Mindszenty finally came home in 1991 when he was reburied in the Basilica’s crypt. The morning I saw the tomb it was covered in ribbons representing colors of the Hungarian flag. All around was silence, a place of quiet contemplation. Hungary’s most famous and feared primate was now finally able to rest in peace. A life that had been marked by seemingly endless tumult was now part of history. The fury and fight, the principles and priesthood were all gone. The only thing left was a final resting place beneath the great weight of Esztergom’s Basilica.

The Coronation Of Christianity – Esztergom & Stephen I: Searching For The Footsteps (For The Love of Hungary Part 28)

For those who are enthralled with Hungarian history and believe that there is nothing better than visiting the actual places where historical events occurred, there can be no better place to visit than Castle Hill in Esztergom where both the castle and basilica stand today. It was here that arguably the single most important event in Hungarian history, as well as one of the most important events in European history, took place. This hill was the setting for the coronation of Stephen I, Hungary’s first king and the one who transformed it into a Christian Kingdom. The coronation was much more than the crowning of a monarch. It also reoriented Hungary towards central and western Europe, an event that has had tremendous historical implications.

The coronation decisively pulled the Hungarians into the orbit of Rome. This has meant that ever since the coronation, Hungary has been a bastion of western Christianity rather than under the influence of Byzantium and the Eastern Orthodox religious tradition. There is no overstating the importance of the coronation. Its magnitude drew me to Esztergom. I had to see and feel this place for myself. Without a visit, I believed that a trip to Hungary would not be complete. Failing to visit Esztergom would be akin to skipping the most important chapter of a Hungarian history book. It would render my travels to historic sites throughout the country incomplete. If I wanted to understand what Hungary has meant to the western world and its place as a bridge between East and West I had no other choice, but to scale that towering hill in Esztergom.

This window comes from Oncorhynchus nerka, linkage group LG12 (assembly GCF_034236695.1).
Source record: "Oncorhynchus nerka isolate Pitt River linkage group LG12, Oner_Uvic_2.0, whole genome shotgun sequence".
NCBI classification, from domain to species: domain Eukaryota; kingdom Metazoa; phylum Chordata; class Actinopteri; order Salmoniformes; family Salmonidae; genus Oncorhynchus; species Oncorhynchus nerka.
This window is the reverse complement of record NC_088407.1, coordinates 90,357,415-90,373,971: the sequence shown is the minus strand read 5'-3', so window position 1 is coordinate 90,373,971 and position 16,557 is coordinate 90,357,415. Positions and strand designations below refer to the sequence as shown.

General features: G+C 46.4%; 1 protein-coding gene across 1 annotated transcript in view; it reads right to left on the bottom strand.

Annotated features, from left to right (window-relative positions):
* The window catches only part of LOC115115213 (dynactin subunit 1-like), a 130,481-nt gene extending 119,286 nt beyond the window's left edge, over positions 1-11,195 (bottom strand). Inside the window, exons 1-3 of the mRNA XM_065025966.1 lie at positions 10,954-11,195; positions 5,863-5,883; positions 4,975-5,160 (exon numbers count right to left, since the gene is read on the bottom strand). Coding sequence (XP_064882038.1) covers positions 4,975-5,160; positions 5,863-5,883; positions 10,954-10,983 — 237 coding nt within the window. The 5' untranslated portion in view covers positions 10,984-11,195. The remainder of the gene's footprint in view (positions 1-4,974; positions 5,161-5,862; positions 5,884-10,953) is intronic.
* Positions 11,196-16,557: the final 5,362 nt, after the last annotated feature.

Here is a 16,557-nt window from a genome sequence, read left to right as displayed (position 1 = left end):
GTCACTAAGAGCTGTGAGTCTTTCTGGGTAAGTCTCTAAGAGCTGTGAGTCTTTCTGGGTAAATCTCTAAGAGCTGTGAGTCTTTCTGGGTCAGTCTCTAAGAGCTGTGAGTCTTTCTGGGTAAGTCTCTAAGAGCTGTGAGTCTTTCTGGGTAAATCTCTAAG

Castle Hill in Esztergom - The Coronation statue can be seen on the far left wall of the castle walls

Castle Hill in Esztergom – The Coronation statue can be seen on the far left wall of the castle walls (Credit: Kriccs)

From Pagans To Christians – Prince Geza’s Vision